I’ve written before about the perverse impact of the unemployment insurance program, and I’ve even cited how left-wing economists such as Paul Krugman and Larry Summers admit that you get more joblessness when you pay people for not working.
But sometimes it helps to have real-world anecdotes, and this letter-to-the-editor from a newspaper in Ohio is very educational. Here are key excerpts.
Little did I know that attempting to hire the employees needed, which I had thought to be the easiest part, would turn out to be a nightmare if not impossible. …Before 2009 if our company advertised for an open position, on average we would get 20 to 30 applications, interview six to eight of the applicants, and hire one or two, based on the quality and potential of the candidates. This process has been deteriorating dramatically since 2009 and now at the end of 2011 it has completely hit bottom. Of all the applications that we have received this year, when asked why they were seeking a job with us, one out of three answered: my unemployment is running out and I have to go back to work. Earlier this year after I hired two new full-time employees, went through our company’s orientation process, fitted them with our work clothing and booked them to start within a week, they both quit. One called ahead of the start date to apologize but wanted to inform us he would not be coming in because the government had just extended unemployment benefits again. The second one just did not show on his first day and when I called him he said he couldn’t come in now because unemployment had been extended and he was making almost as much as we were planning to start him out with. …Our government is considering extending unemployment benefits again soon. The final absurdity might be that extending unemployment is the only thing that both the Democratic and Republican majorities both agree on.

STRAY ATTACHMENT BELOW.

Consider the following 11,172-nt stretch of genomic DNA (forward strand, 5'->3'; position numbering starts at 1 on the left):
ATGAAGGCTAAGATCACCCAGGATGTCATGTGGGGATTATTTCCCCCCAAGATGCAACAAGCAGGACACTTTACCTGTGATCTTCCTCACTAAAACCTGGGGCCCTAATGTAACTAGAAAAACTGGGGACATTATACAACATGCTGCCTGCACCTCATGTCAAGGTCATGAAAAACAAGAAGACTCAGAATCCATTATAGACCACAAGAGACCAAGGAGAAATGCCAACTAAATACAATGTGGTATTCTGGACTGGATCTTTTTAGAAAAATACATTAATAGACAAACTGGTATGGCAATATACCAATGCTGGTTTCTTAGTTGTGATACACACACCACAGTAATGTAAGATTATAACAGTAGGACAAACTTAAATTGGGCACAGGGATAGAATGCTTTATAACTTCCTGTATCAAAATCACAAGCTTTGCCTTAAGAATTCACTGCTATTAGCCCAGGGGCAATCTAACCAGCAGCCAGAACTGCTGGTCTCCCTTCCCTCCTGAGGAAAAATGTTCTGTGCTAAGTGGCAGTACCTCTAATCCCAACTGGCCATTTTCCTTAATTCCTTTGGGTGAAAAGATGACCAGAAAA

By the way, here’s a post with a similar real-world story from Detroit.